Physiotherapeutic management of a patient with patellofemoral pain syndrome – a case report

Obrazek miniatury
Ustarbowska, Katarzyna
Trybulec, Bartosz
Tytuł czasopisma
Tytuł tomu
Wydawnictwo Uniwersytetu Rzeszowskiego
Introduction. Patellofemoral pain syndrome (PFPS) is a disorder of the front compartment of the knee joint with incompletely investigated, probably multifactorial pathogenesis. It mostly affects young people and runners. In patients with PFPS conservative management is a therapy of choice with fundamental importance of physiotherapeutic procedures. Therapy should be highly individualized and considering all possible factors that may cause PFPS symptoms. Aim. The aim of this report was presentation of management of a 23 year old female patient with PFPS that developed secondary to a knee sprain. The medical history, diagnostic and therapeutic procedures were thoroughly described, then obtained results were presented and thereafter discussed. Methods. Clinical assessment included functional and provocative tests of the patellofemoral joint as well as thigh and calf muscles tests, range of motion measurement of the knee joint and pain assessment using the VAS scale. Therapeutic management included 5 sessions of post-isometric muscle relaxation (PIR), mobilizations of the patella and applications of elastic tapes. Results. After 5 sessions of therapeutic management PFPS symptoms were significantly reduced. Pain did not occur during normal activity, whereas in heavy joint loading, it occurred later and was of lower intensity. Range of motion as well as subjective sense of joint stability was also improved. Conclusions. Individually adjusted conservative management based on PIR techniques, mobilizations of patella and kinesiotaping seems to be effective form of therapy for PFPS of functional nature.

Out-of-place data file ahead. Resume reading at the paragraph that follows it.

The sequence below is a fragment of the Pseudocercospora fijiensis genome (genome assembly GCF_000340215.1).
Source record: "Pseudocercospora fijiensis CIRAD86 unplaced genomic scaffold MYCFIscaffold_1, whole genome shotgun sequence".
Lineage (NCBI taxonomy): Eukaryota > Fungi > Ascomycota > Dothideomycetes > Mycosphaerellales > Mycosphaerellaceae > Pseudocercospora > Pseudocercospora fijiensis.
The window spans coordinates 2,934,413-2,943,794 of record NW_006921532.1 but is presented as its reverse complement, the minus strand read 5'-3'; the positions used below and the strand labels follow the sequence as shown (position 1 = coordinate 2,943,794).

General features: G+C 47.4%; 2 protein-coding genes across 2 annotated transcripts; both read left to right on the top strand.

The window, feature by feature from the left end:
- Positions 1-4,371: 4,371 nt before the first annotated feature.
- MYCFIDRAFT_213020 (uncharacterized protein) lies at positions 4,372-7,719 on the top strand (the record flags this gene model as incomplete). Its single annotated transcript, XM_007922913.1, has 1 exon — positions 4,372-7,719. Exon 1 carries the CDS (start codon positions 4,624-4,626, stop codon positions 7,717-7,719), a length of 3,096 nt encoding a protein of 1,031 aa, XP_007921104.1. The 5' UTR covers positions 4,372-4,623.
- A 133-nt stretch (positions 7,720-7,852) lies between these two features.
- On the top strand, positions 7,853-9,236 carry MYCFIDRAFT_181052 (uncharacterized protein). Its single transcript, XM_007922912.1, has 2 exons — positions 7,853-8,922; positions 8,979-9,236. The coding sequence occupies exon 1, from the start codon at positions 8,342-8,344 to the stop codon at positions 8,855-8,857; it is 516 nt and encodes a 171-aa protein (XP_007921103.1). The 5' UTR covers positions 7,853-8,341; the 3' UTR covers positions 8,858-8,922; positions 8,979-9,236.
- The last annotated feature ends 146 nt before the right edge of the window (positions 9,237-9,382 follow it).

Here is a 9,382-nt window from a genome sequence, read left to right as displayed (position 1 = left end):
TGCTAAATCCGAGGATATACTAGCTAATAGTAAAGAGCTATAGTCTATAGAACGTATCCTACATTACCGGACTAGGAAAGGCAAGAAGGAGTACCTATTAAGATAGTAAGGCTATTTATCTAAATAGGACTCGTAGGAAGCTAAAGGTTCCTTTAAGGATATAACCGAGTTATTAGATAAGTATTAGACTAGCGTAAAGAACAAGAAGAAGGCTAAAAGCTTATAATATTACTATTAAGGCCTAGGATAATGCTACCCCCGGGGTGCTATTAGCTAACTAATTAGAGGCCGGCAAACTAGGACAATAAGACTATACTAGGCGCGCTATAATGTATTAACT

Słowa kluczowe
patellofemoral pain syndrome , excessive lateral pressure syndrome , runner’s knee , physiotherapy , kinesiotaping
European Journal of Clinical and Experimental Medicine T. 16, z. 1 (2018), s. 68–75